Categories of Special Interest
In Use As
1820 - 1825
Terraced two-bay four-storey house, built 1823, with shopfront to ground floor. M-profile slate roof with clay ridge tiles, hipped to north, and to south to rear (east) elevation. Yellow brick multiple flue chimneystack having red brick string course to cap, brown brick square-plan chimneystack to rear with red brick string course and clay pot. Roof concealed behind rebuilt red brick parapet wall with masonry coping. Red clamp-kilned brick walls laid in Flemish bond, recent re-pointing. Gauged brick square-headed window openings to front having replacement timber sliding sash windows, set within formerly wider, perhaps tripartite openings. Floriated consoles and fascia retained from older shopfront, with recent infill shopfront.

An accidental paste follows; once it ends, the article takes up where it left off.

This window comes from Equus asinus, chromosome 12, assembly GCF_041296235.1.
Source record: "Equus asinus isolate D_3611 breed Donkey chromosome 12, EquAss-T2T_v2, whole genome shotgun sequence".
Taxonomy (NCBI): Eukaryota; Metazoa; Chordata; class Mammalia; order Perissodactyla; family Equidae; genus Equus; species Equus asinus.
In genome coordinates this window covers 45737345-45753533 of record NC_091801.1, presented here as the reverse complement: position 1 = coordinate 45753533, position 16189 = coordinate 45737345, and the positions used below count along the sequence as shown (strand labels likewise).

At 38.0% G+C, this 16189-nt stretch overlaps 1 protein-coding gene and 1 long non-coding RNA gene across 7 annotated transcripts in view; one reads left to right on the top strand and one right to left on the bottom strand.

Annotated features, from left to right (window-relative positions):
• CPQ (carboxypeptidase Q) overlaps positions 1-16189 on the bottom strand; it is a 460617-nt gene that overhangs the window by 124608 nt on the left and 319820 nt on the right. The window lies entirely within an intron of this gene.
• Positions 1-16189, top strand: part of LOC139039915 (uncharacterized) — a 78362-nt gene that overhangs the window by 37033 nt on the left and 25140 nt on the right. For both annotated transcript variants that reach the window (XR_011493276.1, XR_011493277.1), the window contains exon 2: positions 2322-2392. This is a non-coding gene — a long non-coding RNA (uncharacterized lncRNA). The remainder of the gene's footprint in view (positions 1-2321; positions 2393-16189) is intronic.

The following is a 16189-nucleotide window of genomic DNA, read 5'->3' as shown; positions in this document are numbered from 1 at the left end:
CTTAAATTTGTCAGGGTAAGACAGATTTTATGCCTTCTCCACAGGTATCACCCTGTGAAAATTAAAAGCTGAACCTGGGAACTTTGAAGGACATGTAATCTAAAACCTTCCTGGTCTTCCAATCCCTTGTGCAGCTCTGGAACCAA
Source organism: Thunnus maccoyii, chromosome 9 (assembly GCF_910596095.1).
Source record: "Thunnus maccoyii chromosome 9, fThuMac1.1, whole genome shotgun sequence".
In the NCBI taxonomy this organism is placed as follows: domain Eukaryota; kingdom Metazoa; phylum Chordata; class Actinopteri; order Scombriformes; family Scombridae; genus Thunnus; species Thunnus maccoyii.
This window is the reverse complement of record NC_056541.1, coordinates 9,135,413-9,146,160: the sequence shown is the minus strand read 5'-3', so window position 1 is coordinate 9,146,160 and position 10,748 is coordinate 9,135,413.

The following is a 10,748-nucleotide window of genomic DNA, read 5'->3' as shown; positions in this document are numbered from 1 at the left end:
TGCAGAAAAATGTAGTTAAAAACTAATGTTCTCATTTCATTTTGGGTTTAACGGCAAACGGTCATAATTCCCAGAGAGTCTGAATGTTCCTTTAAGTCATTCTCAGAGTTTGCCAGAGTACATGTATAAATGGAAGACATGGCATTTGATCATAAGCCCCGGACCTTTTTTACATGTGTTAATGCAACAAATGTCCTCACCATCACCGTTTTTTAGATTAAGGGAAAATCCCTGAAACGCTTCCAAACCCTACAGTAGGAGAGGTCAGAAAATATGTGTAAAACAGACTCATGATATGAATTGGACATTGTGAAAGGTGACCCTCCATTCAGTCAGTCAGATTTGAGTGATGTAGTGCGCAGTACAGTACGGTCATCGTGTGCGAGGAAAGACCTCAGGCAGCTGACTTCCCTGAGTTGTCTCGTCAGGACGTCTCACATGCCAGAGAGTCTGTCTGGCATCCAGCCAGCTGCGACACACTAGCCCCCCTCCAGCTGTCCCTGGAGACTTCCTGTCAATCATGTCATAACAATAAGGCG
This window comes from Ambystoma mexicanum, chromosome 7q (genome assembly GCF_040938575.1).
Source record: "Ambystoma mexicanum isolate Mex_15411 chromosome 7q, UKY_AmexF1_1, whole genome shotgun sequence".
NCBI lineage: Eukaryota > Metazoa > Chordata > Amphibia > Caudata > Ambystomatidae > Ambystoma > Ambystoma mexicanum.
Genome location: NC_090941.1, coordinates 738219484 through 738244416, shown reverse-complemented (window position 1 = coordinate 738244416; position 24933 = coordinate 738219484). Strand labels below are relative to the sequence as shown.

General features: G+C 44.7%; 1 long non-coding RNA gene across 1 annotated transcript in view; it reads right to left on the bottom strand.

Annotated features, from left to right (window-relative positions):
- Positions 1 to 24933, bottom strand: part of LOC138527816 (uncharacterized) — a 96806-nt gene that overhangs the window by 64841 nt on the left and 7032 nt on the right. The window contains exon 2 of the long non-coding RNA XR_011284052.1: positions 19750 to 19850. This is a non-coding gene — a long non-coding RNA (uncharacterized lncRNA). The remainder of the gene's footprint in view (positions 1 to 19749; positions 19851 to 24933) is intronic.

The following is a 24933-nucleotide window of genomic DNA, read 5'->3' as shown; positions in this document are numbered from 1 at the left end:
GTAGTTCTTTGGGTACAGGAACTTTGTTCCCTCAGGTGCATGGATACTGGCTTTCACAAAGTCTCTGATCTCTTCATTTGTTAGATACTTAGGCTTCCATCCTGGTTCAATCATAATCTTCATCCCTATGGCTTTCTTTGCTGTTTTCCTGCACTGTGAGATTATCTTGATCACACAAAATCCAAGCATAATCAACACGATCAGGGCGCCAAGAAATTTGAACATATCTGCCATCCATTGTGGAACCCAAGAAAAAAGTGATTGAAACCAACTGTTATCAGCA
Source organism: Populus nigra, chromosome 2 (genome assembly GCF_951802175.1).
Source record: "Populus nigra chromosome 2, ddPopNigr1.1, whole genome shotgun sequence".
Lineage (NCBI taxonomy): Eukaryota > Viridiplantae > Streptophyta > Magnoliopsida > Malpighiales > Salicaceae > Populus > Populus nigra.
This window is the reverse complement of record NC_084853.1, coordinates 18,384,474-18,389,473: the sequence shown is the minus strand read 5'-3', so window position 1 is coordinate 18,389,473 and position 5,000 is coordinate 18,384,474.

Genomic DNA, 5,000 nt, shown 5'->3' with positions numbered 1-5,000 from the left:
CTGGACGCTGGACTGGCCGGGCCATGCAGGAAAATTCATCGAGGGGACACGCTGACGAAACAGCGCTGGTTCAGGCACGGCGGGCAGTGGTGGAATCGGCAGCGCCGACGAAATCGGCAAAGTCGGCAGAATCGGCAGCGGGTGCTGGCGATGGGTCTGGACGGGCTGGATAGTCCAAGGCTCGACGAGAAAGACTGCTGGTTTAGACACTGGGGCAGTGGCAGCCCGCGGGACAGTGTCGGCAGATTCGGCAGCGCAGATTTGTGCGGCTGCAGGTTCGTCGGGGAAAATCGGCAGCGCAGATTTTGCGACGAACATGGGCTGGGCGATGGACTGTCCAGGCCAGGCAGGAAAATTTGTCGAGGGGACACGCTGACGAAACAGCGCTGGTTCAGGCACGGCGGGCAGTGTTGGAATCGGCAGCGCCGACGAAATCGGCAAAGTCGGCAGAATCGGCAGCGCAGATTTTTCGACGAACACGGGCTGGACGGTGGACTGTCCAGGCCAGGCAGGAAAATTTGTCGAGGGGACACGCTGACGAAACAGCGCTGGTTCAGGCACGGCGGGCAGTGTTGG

This house and shop property forms part of a terrace laid out c.1823 by the Wide Streets Commissioners. It originally constituted a pair of buildings, each having Wyatt windows and a simple shopfront, matching the others on the terrace. Despite alterations it maintains the parapet height and fenestration rhythm of its neighbours, contributing to the overall impression and significance of the terrace. The patina of age preserved in the clamp-kilned brick walls and the pleasingly contrasting red brick of the parapet repairs adds character to the structure, while the timber details to the shopfront consoles add artistic interest. These elements combine to allow the structure to contribute positively to the streetscape and help it form some of the unique heritage identity of this area of Dublin. The evidence for formerly wider window openings adds interest. Capel Street, which was laid out in the late seventeenth century, was one of the primary commercial thoroughfares of the city until the early part of the twentieth century, retaining a significant amount of its eighteenth and nineteenth-century fabric.